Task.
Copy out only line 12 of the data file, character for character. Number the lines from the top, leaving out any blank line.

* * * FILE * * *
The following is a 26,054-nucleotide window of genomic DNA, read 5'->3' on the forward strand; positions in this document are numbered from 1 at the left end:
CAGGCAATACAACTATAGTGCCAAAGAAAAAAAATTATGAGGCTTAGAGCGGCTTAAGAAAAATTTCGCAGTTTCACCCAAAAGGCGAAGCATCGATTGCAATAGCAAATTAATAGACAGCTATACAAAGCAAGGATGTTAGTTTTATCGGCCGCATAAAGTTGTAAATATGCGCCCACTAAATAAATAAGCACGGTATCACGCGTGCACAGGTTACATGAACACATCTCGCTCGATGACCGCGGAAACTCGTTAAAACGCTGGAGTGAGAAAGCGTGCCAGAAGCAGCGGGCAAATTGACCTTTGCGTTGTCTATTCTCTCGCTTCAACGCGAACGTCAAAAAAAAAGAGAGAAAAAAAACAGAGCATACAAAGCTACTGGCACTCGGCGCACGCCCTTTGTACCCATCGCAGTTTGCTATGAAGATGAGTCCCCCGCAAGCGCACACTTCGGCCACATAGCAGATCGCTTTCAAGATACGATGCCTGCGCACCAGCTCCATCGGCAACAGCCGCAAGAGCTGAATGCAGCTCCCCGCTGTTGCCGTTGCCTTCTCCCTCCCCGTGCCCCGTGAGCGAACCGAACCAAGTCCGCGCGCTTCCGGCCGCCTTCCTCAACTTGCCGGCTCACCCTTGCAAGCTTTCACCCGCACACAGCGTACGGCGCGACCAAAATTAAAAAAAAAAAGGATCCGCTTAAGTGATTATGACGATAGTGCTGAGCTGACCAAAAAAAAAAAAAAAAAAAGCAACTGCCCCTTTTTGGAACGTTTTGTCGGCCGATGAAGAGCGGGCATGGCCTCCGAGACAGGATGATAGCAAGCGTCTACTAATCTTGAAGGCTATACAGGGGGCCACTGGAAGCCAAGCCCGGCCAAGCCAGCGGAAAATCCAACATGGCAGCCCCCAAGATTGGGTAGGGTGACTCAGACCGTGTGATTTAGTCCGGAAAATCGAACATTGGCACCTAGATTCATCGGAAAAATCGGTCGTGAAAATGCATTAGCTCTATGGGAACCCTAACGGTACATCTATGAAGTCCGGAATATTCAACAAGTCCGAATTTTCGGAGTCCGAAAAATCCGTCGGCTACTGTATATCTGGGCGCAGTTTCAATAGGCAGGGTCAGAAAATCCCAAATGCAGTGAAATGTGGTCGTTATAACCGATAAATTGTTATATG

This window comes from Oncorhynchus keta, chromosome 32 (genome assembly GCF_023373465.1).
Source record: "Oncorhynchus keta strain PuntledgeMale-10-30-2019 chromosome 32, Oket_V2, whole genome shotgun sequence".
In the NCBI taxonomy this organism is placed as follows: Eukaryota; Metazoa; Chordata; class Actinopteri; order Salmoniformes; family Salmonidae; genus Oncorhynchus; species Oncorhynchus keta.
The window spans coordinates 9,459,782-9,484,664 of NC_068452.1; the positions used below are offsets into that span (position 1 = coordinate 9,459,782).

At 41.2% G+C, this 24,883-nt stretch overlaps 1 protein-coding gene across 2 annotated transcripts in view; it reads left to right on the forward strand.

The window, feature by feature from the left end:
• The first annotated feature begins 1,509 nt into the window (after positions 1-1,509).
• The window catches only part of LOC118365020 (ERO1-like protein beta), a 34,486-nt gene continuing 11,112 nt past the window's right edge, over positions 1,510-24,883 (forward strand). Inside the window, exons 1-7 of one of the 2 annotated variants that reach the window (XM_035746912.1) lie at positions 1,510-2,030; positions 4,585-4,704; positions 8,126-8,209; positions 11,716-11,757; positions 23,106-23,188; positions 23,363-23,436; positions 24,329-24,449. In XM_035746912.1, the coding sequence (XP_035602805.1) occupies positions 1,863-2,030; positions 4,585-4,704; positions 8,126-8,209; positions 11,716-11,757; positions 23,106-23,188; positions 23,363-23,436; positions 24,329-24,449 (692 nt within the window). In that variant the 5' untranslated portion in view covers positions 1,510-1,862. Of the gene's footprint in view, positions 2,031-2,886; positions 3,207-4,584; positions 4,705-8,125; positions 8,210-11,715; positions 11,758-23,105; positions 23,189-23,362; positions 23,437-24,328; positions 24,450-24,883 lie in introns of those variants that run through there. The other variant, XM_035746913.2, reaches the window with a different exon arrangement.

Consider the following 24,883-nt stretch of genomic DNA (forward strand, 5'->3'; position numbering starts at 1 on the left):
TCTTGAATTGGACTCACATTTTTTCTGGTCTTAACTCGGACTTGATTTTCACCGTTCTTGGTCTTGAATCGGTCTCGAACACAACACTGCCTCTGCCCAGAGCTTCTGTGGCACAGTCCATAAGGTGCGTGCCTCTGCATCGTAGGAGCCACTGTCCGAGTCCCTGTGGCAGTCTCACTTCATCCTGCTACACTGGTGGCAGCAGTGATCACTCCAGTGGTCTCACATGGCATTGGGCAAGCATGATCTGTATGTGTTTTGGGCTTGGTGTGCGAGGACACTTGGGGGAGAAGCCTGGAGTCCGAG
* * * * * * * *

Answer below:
TCTTGAATTGGACTCACATTTTTTCTGGTCTTAACTCGGACTTGATTTTCACCGTTCTTGGTCTTGAATCGGTCTCGAACACAACACTGCCTCTGCCCAGAGCTTCTGTGGCACAGTCCATAAGGTGCGTGCCTCTGCATCGTAGGAGCCACTGTCCGAGTCCCTGTGGCAGTCTCACTTCATCCTGCTACACTGGTGGCAGCAGTGATCACTCCAGTGGTCTCACATGGCATTGGGCAAGCATGATCTGTATGTGTTTTGGGCTTGGTGTGCGAGGACACTTGGGGGAGAAGCCTGGAGTCCGAG